Pastoral Care from a Third World Perspective

A Pastoral Theology of Care for the Urban Contemporary Shona in Zimbabwe

Tapiwa N. Mucherera



The advent and approach of colonization and Christianity condemned the African traditional religion and culture as paganistic and backward. This created issues of bi-culturalism and bi-religiousness in personal and religious identity that the church needs to address. For those living in most post-colonial countries, there is the existence of deep psychological and spiritual scars that need healing. The Western Christian rituals in use in most African mainline churches exclude any traditional religious rituals. A new pastoral theology of care and psychodynamic understanding of integrative consciousness is needed in these contexts.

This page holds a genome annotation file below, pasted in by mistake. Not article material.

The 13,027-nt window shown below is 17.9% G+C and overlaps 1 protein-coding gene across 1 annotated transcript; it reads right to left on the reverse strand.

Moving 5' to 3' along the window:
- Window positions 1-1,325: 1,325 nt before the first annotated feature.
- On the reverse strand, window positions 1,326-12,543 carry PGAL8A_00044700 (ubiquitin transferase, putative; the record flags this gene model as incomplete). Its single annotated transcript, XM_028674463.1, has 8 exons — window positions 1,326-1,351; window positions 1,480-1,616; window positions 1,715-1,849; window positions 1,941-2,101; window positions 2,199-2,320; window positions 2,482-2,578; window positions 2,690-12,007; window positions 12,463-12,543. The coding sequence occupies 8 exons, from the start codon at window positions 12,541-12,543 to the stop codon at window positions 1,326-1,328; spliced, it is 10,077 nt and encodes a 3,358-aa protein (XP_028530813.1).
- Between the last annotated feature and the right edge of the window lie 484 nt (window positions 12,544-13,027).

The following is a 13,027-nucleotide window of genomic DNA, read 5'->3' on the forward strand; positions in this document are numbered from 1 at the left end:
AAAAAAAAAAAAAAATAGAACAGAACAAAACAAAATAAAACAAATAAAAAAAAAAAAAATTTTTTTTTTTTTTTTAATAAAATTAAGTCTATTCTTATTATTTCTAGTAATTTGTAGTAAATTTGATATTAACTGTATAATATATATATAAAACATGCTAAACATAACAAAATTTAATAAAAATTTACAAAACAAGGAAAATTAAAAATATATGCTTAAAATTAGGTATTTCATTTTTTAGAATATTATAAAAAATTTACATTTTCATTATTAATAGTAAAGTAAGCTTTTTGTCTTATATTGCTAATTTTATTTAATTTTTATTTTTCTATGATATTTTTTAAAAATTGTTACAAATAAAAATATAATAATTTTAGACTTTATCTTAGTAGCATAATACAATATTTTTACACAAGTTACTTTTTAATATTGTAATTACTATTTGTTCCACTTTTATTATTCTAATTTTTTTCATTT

[Mucherera] breaks new ground in narrating Shona religion and culture and specifying the impact of Christianity and Western culture on the indigenous methodology and cosmology. Pastoral Care from a Third World Perspective is without parallel. - Noel Leo Erskine, Candler School of Theology


Dr. Tapiwa N. Mucherera is professor in Pastoral Counseling. He joined Asbury Theological Seminary's faculty in 1999 on the Wilmore campus.